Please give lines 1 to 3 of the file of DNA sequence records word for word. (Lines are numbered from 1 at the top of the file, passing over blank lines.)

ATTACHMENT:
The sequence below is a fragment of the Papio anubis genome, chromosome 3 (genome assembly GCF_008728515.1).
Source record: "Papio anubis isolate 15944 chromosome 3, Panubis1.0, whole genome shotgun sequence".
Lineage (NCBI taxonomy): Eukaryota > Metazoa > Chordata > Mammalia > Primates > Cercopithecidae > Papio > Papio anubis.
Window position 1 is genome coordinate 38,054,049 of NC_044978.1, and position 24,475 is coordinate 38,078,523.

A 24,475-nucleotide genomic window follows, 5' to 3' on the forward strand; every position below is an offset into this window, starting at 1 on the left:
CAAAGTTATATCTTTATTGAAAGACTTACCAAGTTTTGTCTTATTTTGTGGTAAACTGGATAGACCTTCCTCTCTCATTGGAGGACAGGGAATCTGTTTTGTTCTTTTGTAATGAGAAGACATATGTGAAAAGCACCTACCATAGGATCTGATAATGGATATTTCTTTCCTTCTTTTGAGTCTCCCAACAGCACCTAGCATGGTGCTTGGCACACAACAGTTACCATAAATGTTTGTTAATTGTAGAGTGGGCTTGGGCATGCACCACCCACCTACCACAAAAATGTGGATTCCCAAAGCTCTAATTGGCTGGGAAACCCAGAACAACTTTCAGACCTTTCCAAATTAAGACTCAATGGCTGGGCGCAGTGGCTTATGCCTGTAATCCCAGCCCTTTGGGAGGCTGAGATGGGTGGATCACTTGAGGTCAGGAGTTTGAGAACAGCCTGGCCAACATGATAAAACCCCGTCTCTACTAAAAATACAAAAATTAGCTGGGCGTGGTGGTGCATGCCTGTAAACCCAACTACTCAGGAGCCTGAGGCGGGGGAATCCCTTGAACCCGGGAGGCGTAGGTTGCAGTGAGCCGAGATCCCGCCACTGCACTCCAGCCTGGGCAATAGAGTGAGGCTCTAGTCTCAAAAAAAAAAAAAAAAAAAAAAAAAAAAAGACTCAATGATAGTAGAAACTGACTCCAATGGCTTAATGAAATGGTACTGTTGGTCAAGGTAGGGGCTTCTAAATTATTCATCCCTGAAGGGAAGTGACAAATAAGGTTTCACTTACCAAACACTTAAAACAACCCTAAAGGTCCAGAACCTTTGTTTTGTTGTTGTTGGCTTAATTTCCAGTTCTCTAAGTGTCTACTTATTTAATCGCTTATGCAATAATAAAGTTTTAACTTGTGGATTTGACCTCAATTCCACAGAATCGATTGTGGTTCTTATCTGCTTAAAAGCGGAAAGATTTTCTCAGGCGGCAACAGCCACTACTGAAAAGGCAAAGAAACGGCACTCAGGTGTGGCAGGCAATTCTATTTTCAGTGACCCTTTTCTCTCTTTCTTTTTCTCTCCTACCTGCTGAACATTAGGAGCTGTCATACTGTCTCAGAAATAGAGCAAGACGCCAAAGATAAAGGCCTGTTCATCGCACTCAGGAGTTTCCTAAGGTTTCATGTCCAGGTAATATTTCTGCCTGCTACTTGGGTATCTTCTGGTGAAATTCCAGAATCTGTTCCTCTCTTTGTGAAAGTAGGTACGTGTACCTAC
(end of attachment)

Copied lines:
The sequence below is a fragment of the Papio anubis genome, chromosome 3 (genome assembly GCF_008728515.1).
Source record: "Papio anubis isolate 15944 chromosome 3, Panubis1.0, whole genome shotgun sequence".
Lineage (NCBI taxonomy): Eukaryota > Metazoa > Chordata > Mammalia > Primates > Cercopithecidae > Papio > Papio anubis.